Despite labor union participation dropping to all-time lows on a percentage basis in the American workforce last year, unions have been making significant gains in certain sectors as the pandemic subsides, namely the retail and service industries. Much of this, but not all, is attributable to the ongoing national organizing push at Starbucks. To date, nearly 300 Starbucks locations have voted in unions since December 2021.
A recent article from Bloomberg, Retail, Service Sectors Notch Labor Wins as Union Density Falls, highlights some interesting data on this front:
- Unions quadruped their election win totals at companies in the service industry relative to their successes in 2021. Bloomberg’s analysis found “the Service Employees International Union won 386 elections that added nearly 20,000 workers to their membership in 2022 – a more than four-fold increase from 89 election wins that added 5,827 workers in 2021. Starbucks baristas accounted for more than two-thirds of those wins.” The SEIU often represents workforces in the service industry, such as janitorial unions at hospitals, hotels, conference centers, etc.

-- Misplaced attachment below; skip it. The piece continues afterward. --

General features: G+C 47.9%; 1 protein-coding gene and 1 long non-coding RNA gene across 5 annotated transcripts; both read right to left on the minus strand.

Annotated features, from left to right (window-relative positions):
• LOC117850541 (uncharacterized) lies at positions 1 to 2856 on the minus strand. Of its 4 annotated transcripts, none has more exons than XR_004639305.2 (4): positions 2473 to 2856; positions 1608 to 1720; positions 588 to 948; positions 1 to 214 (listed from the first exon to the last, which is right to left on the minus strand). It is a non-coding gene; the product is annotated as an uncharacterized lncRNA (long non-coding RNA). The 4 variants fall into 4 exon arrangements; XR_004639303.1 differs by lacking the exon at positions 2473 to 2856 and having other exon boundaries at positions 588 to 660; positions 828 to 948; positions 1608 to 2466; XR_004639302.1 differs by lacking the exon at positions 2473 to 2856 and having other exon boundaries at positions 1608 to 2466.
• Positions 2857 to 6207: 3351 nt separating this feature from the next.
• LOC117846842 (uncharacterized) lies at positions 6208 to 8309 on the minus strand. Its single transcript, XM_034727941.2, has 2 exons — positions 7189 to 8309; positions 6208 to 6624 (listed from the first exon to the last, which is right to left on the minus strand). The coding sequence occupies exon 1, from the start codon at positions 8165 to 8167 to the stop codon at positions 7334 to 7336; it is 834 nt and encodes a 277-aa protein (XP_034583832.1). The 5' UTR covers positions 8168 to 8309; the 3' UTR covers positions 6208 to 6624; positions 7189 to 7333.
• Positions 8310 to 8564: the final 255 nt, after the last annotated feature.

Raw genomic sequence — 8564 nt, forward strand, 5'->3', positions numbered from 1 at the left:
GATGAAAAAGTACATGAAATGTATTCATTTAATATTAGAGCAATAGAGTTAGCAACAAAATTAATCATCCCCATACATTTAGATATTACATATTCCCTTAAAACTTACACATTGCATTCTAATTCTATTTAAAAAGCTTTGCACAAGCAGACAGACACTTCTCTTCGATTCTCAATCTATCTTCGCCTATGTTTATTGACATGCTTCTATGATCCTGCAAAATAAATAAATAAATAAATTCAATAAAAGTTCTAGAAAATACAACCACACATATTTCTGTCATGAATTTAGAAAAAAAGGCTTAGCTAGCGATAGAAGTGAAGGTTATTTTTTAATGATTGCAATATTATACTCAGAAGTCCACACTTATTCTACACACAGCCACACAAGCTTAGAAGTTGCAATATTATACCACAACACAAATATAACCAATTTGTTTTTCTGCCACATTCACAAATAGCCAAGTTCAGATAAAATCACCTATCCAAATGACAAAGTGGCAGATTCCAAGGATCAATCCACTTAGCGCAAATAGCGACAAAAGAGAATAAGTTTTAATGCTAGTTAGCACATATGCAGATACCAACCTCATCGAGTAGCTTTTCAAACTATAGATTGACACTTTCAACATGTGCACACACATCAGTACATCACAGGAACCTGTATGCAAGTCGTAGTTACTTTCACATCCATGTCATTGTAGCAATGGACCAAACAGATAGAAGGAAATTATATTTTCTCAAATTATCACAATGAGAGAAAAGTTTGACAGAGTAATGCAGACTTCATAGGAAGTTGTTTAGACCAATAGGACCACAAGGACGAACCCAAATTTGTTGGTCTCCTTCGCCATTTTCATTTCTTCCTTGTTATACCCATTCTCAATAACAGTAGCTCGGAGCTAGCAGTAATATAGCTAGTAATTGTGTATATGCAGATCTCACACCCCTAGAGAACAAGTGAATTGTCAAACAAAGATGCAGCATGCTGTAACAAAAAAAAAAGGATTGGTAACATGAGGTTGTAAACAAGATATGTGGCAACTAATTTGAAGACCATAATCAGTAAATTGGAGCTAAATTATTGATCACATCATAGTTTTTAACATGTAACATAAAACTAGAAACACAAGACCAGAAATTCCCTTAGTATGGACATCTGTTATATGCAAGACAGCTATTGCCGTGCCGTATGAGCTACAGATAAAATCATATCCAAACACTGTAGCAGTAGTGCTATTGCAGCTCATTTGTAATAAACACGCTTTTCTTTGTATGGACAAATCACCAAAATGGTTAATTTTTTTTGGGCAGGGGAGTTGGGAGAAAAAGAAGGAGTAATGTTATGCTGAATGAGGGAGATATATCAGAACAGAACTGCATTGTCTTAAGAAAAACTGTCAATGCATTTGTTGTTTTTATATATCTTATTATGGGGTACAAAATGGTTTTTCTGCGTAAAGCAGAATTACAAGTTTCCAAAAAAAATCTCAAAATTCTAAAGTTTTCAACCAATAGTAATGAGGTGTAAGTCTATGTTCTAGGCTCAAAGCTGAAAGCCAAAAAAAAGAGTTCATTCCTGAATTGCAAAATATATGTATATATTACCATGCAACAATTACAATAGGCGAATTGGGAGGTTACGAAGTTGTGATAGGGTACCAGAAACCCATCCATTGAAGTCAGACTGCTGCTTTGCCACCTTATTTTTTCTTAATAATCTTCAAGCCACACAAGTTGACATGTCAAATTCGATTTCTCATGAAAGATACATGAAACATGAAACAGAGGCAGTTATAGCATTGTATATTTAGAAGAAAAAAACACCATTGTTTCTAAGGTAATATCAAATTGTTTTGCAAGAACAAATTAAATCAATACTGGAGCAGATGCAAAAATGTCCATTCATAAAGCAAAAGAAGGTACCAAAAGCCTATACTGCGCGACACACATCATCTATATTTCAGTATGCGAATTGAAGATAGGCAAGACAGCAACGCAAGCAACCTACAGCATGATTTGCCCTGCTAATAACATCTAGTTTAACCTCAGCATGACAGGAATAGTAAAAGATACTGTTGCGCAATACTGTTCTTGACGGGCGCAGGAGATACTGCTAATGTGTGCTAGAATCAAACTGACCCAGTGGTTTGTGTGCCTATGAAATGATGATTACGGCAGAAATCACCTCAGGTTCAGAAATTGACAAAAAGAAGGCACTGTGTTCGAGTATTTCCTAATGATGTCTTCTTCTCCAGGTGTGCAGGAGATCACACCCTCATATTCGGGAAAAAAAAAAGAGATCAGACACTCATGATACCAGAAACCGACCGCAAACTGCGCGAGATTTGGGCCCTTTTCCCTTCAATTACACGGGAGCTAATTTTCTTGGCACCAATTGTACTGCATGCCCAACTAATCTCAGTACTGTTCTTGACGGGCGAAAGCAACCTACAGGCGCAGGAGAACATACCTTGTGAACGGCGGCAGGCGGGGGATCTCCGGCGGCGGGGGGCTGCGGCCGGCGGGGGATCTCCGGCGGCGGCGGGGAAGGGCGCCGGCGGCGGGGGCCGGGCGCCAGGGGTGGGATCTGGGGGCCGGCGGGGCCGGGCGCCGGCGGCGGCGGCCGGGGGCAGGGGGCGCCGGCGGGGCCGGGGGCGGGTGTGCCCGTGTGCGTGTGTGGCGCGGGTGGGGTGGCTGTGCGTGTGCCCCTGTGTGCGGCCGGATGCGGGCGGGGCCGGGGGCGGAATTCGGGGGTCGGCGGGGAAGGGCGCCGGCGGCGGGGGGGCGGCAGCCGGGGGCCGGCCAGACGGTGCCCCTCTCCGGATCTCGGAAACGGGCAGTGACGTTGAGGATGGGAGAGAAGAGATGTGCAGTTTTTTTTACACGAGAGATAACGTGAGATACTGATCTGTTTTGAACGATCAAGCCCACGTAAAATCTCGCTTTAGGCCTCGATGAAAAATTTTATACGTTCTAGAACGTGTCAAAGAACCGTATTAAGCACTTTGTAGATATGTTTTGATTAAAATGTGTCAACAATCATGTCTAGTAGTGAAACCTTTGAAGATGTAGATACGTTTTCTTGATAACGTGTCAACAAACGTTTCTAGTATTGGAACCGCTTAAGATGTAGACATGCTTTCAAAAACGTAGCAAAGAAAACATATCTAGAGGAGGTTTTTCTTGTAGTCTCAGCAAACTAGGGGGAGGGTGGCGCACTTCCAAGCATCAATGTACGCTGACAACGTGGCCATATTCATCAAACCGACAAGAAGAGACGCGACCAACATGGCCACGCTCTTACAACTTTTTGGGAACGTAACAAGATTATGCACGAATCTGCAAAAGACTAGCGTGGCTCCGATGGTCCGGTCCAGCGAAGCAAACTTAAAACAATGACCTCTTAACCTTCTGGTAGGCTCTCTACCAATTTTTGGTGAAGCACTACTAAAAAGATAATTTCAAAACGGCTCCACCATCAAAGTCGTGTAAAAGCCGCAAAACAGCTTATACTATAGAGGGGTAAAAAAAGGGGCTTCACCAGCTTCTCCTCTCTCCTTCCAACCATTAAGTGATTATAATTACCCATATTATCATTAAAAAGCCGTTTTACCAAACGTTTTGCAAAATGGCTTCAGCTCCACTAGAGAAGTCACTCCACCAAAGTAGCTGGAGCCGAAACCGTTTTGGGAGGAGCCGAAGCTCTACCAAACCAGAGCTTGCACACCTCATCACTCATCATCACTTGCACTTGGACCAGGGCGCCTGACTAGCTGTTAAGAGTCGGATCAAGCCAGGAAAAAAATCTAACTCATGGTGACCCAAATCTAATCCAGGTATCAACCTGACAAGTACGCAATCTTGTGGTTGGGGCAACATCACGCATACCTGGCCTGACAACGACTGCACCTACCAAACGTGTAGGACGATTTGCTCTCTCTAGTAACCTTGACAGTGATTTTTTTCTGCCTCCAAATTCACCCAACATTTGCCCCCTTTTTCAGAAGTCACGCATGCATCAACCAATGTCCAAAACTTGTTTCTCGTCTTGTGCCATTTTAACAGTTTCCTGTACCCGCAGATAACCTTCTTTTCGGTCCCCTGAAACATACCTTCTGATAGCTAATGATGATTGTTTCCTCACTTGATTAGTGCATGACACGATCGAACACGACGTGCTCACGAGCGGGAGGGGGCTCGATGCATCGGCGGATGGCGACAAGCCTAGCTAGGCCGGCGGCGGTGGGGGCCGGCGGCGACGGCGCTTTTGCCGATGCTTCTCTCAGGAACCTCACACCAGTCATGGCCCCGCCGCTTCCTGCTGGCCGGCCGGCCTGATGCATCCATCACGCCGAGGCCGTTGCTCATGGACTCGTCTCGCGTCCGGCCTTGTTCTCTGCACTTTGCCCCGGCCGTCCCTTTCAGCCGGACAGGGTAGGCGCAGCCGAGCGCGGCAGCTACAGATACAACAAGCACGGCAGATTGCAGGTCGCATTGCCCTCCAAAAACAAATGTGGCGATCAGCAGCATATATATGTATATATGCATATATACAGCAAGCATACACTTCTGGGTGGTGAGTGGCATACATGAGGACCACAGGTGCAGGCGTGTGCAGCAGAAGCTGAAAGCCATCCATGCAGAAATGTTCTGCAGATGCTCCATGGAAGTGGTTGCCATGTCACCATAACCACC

- Similarly, the United Food and Commercial Workers (UFCW) union, which typically represent workers at grocery stores and other retail establishments, organized more than 2,500 new members and more than doubled their election win total in 2022 relative to 2021, according to Bloomberg.
- Much of the unions’ successes came in smaller bargaining units (i.e., units with 50 employees or less). Bloomberg reported, “These smaller units won 955 elections, up from 575 election wins in 2021, according to the analysis.”
Some of these successes likely are due to the fact many hotels, restaurants, and shops started getting back to normal staffing levels in 2022 after a couple of years of shutdowns and various iterations of “stay at home orders.” The SEIU and UFCW historically have strong footholds in these industries. A friendlier labor law landscape also likely has assisted unions in their recent organizing successes.
Employers desiring to remain union free should take note of this data, particularly the organizing successes unions are seeing within smaller units. Being proactive in employee relations and devising a communications plan may pay dividends on this front. But companies should also beware that certain rules apply to discussions on this issue in the workplace.